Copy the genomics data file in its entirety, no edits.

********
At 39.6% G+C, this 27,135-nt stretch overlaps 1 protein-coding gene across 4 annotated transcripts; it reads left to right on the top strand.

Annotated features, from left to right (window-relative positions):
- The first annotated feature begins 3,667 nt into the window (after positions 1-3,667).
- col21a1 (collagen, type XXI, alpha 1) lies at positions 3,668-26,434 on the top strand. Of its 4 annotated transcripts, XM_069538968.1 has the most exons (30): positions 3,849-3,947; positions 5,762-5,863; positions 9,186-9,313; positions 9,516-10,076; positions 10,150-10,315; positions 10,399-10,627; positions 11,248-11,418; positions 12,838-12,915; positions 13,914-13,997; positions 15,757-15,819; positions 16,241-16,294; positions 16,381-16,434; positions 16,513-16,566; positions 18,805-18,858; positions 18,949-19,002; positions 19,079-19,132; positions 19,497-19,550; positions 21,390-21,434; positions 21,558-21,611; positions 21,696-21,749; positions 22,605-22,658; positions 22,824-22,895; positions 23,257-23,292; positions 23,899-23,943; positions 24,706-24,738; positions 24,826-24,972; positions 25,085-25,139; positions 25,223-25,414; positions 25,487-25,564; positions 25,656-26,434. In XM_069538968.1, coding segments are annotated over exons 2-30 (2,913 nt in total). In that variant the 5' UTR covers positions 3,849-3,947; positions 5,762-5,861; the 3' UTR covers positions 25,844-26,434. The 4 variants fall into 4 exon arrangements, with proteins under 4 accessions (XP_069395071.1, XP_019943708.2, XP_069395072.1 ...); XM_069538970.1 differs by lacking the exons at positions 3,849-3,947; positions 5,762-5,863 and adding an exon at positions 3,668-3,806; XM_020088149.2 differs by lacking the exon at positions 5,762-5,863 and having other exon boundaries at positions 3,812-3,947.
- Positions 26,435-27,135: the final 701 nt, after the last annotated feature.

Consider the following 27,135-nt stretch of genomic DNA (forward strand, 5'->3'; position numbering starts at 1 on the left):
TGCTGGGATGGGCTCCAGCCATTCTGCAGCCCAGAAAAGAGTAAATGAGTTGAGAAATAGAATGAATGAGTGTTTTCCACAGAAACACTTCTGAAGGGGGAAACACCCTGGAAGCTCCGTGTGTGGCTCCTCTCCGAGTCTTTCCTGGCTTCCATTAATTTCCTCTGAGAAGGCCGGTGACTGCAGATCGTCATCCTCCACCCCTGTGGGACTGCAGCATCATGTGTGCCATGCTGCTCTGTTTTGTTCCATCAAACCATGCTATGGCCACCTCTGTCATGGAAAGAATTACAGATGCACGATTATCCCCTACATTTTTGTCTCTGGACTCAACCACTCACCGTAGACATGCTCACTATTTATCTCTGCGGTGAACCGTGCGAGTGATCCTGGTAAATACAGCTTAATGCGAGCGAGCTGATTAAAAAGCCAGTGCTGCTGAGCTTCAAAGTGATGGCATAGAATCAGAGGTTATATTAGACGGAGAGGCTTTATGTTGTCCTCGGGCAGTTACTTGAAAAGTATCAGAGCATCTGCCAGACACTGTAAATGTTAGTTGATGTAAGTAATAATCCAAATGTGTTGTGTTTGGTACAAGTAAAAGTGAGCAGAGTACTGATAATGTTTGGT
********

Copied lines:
At 39.6% G+C, this 27,135-nt stretch overlaps 1 protein-coding gene across 4 annotated transcripts; it reads left to right on the top strand.

Annotated features, from left to right (window-relative positions):
- The first annotated feature begins 3,667 nt into the window (after positions 1-3,667).
- col21a1 (collagen, type XXI, alpha 1) lies at positions 3,668-26,434 on the top strand. Of its 4 annotated transcripts, XM_069538968.1 has the most exons (30): positions 3,849-3,947; positions 5,762-5,863; positions 9,186-9,313; positions 9,516-10,076; positions 10,150-10,315; positions 10,399-10,627; positions 11,248-11,418; positions 12,838-12,915; positions 13,914-13,997; positions 15,757-15,819; positions 16,241-16,294; positions 16,381-16,434; positions 16,513-16,566; positions 18,805-18,858; positions 18,949-19,002; positions 19,079-19,132; positions 19,497-19,550; positions 21,390-21,434; positions 21,558-21,611; positions 21,696-21,749; positions 22,605-22,658; positions 22,824-22,895; positions 23,257-23,292; positions 23,899-23,943; positions 24,706-24,738; positions 24,826-24,972; positions 25,085-25,139; positions 25,223-25,414; positions 25,487-25,564; positions 25,656-26,434. In XM_069538968.1, coding segments are annotated over exons 2-30 (2,913 nt in total). In that variant the 5' UTR covers positions 3,849-3,947; positions 5,762-5,861; the 3' UTR covers positions 25,844-26,434. The 4 variants fall into 4 exon arrangements, with proteins under 4 accessions (XP_069395071.1, XP_019943708.2, XP_069395072.1 ...); XM_069538970.1 differs by lacking the exons at positions 3,849-3,947; positions 5,762-5,863 and adding an exon at positions 3,668-3,806; XM_020088149.2 differs by lacking the exon at positions 5,762-5,863 and having other exon boundaries at positions 3,812-3,947.
- Positions 26,435-27,135: the final 701 nt, after the last annotated feature.

Consider the following 27,135-nt stretch of genomic DNA (forward strand, 5'->3'; position numbering starts at 1 on the left):
TGCTGGGATGGGCTCCAGCCATTCTGCAGCCCAGAAAAGAGTAAATGAGTTGAGAAATAGAATGAATGAGTGTTTTCCACAGAAACACTTCTGAAGGGGGAAACACCCTGGAAGCTCCGTGTGTGGCTCCTCTCCGAGTCTTTCCTGGCTTCCATTAATTTCCTCTGAGAAGGCCGGTGACTGCAGATCGTCATCCTCCACCCCTGTGGGACTGCAGCATCATGTGTGCCATGCTGCTCTGTTTTGTTCCATCAAACCATGCTATGGCCACCTCTGTCATGGAAAGAATTACAGATGCACGATTATCCCCTACATTTTTGTCTCTGGACTCAACCACTCACCGTAGACATGCTCACTATTTATCTCTGCGGTGAACCGTGCGAGTGATCCTGGTAAATACAGCTTAATGCGAGCGAGCTGATTAAAAAGCCAGTGCTGCTGAGCTTCAAAGTGATGGCATAGAATCAGAGGTTATATTAGACGGAGAGGCTTTATGTTGTCCTCGGGCAGTTACTTGAAAAGTATCAGAGCATCTGCCAGACACTGTAAATGTTAGTTGATGTAAGTAATAATCCAAATGTGTTGTGTTTGGTACAAGTAAAAGTGAGCAGAGTACTGATAATGTTTGGT